Supporting colleagues through difficult times and protecting customers from the full shock of rising costs is vital to building and retaining loyalty, says BRC chief executive Helen Dickinson.
We were all shocked by the news in late February that Russia had invaded Ukraine. Over a month on, our screens remain filled with the devastating realities of the conflict.
Like many, my heart goes out to the millions of people being forced to flee their country, to the millions more still suffering in Ukraine and to those around the world who have loved ones there.
Naturally, people’s first thoughts are to their own. Retailers responded similarly, engaging in the Herculean task of supporting colleagues and their families abroad.
At home too, colleagues have needed reassurance and, in many cases, financial and wider support.
Many have friends or family who are directly impacted by the conflict. HR teams across the industry have been busy assessing the impact and implementing necessary support.
The BRC has tracked more than £20m (and rising) in retail humanitarian donations from our members to the people of Ukraine
An external focus quickly followed and the industry response was heartening. The BRC has tracked more than £20m (and rising) in retail humanitarian donations from our members to the people of Ukraine. That is before the huge volume of donations-in-kind such as nappies, beds, clothing, food parcels and more, sent to refugee outposts in both Ukraine and neighbouring countries.
As British households open their homes and their hearts to Ukrainian refugees, retailers are also looking to provide much-needed stability and security to as many people as possible.
Many have committed to offering jobs to those who have arrived here, in roles ranging from in-store to manufacturing and logistics operations.
Public attention has since widened to the economic and cost-of-living impact of the conflict. Even before the war began, the Bank of England was predicting inflation to peak at 7% in 2022, owing in part to the massive cost pressures working their way through the supply chain.
Commodity prices were already rising – shipping and transport costs soared over the past 24 months, labour costs were ever-increasing and oil prices were approaching $100 a barrel even before Russia’s invasion.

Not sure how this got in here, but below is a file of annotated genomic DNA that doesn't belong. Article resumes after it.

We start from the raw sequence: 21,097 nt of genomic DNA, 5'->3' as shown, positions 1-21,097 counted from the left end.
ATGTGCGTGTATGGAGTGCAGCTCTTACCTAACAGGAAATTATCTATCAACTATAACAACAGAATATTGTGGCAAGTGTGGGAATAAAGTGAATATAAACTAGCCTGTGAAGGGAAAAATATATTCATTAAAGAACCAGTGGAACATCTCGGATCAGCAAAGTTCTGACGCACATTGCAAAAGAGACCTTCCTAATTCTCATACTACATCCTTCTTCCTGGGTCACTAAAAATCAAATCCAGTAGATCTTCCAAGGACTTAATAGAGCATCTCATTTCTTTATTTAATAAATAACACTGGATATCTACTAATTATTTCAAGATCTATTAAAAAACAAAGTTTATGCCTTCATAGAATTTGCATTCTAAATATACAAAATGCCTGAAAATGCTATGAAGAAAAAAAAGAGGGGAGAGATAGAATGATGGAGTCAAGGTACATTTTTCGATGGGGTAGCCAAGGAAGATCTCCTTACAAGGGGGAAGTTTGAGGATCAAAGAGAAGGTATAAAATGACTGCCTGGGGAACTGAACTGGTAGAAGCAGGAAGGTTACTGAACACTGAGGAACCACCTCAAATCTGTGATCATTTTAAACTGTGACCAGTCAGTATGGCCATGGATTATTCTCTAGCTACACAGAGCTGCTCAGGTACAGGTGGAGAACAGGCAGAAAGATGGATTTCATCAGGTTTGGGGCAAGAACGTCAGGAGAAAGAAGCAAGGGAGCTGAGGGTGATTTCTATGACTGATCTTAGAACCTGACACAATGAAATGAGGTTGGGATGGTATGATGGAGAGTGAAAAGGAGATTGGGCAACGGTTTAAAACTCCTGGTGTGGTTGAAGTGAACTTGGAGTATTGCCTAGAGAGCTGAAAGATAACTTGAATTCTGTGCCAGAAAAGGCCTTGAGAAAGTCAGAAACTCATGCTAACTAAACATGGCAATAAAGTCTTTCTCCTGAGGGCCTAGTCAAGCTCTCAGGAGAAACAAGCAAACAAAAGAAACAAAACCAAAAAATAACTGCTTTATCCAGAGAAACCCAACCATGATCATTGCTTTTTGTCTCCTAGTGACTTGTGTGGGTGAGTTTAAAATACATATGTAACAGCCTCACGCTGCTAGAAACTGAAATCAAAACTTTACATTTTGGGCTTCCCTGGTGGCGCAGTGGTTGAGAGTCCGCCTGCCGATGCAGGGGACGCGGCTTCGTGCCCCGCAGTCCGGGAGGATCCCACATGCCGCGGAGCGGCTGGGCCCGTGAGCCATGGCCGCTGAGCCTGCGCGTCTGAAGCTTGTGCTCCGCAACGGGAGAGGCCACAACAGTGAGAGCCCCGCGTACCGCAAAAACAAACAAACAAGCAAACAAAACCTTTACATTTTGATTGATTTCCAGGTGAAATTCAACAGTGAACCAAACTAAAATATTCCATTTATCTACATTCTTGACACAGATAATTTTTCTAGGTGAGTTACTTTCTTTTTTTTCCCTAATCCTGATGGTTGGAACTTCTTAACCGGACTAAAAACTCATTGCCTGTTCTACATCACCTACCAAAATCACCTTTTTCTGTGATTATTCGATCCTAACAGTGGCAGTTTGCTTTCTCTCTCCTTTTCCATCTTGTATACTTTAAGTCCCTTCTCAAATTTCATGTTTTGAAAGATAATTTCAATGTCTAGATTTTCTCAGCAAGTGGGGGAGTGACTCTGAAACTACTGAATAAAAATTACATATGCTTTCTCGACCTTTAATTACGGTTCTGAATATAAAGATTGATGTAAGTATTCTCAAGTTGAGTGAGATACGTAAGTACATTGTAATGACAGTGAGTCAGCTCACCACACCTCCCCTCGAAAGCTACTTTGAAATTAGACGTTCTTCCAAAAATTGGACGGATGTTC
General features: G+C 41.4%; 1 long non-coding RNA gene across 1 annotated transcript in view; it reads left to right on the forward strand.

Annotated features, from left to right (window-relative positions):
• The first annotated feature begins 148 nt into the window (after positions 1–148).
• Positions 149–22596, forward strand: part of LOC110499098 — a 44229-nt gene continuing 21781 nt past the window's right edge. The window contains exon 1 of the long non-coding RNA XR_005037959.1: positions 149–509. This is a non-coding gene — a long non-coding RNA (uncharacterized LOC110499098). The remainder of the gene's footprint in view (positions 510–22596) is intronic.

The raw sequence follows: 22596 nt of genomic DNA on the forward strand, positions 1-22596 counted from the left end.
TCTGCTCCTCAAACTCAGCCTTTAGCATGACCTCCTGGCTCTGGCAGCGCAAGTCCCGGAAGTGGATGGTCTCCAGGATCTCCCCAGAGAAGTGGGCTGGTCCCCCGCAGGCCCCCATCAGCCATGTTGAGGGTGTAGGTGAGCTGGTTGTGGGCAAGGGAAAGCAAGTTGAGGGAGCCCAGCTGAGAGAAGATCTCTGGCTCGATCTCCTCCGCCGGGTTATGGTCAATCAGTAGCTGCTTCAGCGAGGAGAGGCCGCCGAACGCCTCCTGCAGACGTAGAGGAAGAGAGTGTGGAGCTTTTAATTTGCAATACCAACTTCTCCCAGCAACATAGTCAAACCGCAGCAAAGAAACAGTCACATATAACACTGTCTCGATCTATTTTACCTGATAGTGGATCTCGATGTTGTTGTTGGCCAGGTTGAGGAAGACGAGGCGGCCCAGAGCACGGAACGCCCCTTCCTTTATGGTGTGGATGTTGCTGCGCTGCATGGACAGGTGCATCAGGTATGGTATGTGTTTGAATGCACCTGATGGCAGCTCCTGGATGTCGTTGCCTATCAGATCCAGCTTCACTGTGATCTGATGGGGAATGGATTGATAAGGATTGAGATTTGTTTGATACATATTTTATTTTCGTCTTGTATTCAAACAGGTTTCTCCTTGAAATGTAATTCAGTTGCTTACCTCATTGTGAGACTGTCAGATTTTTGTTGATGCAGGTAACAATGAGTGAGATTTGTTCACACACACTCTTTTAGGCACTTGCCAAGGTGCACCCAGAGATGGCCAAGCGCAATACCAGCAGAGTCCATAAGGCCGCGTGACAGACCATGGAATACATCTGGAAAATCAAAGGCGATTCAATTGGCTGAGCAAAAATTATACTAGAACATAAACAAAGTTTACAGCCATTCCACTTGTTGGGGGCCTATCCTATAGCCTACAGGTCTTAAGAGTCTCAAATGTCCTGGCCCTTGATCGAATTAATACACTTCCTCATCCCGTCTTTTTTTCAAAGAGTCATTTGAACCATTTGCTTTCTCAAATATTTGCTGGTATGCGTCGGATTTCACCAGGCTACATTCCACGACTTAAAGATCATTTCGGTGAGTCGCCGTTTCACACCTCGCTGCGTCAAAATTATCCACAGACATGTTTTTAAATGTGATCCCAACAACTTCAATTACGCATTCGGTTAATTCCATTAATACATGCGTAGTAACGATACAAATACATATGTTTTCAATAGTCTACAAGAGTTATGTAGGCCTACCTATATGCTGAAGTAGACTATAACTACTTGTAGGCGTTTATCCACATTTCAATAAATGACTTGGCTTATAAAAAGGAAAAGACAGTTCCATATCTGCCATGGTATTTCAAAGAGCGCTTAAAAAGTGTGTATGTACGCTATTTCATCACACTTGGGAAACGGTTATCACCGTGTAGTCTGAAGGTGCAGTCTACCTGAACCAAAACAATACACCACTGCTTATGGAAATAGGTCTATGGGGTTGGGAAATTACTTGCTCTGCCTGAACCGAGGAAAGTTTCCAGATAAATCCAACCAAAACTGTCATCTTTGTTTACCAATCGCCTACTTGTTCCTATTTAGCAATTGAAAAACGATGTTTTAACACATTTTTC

The Bank of England now expects inflation to hit 8% in the spring before reaching new highs as 2022 wears on. I still think it is underestimating the impacts of what we are seeing.
Either way, the conflict and the resulting sanctions on Russia are impacting the global supply of oil and natural gas, wheat, sunflower oil and more. This continues to push up costs throughout supply chains, and the cost of logistics impacts every single movement a good makes on its way to our homes.
Energy prices are perhaps the biggest concern for consumers. Despite the energy price cap reaching a record high in October 2021, it rose 54% this month, and a similar increase is expected later this year.
This is hammering households and hurting businesses. Government support for households – from the fuel duty cut, to changes in National Insurance Contribution (NIC) thresholds – have done little to mitigate the government’s own NIC rate hikes, let alone the massive rise in the cost of living.
Retailers have done their best to help struggling households, keeping down the price of essentials the best they can. Many have expanded their value or entry-level ranges and they have continued to find cost savings where possible.
This has been partially successful. Our own Shop Price Index, which measures the costs of essential food and other goods, has shown consistently lower inflation than the broader ONS Consumer Price Index basket.
At the start of 2022, staff vacancies in retail rose to over 100,000 for the first time since 2017. Retention is now business-critical and retailers will reap the rewards of the support they show their people.
Doing the right thing has never been more important. Whether it’s supporting colleagues during these difficult times or protecting customers from the full shock of rising costs, building and retaining loyalty is vital.
While the world around changes, some things never do.
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